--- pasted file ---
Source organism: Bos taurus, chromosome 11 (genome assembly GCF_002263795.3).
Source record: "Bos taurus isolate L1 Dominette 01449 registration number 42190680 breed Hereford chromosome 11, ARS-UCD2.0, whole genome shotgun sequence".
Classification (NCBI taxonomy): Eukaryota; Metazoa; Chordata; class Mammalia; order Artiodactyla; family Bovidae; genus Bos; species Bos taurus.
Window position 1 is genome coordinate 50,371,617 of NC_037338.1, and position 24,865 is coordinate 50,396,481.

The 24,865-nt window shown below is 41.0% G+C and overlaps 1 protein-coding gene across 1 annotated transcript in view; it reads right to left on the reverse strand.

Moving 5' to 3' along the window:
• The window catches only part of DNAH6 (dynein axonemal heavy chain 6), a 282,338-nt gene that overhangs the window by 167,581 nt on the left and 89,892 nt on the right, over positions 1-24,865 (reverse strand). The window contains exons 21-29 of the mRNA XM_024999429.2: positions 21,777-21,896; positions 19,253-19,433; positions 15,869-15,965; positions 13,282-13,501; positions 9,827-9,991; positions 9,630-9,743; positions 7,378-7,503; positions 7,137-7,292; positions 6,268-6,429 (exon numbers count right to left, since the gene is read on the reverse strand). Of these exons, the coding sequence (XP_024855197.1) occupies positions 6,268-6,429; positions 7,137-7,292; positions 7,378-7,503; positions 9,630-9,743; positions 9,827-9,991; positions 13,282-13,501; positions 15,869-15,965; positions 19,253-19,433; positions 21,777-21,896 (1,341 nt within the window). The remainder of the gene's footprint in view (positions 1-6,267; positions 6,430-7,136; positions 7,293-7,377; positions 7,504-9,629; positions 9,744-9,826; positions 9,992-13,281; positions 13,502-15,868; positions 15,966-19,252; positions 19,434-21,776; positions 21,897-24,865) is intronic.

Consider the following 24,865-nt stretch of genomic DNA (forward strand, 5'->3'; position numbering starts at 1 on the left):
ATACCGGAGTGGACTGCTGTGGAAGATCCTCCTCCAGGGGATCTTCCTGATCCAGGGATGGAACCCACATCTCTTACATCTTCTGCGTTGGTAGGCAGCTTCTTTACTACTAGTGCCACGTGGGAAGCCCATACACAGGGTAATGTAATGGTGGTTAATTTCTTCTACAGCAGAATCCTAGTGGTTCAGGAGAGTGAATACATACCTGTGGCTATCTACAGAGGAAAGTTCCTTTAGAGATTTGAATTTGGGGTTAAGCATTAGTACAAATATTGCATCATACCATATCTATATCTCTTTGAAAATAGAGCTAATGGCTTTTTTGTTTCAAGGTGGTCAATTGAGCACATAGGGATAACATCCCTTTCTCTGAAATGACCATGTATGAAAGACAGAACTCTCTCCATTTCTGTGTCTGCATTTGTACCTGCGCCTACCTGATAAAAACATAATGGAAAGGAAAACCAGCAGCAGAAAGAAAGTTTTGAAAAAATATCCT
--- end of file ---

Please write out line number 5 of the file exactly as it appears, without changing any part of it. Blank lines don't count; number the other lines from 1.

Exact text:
The 24,865-nt window shown below is 41.0% G+C and overlaps 1 protein-coding gene across 1 annotated transcript in view; it reads right to left on the reverse strand.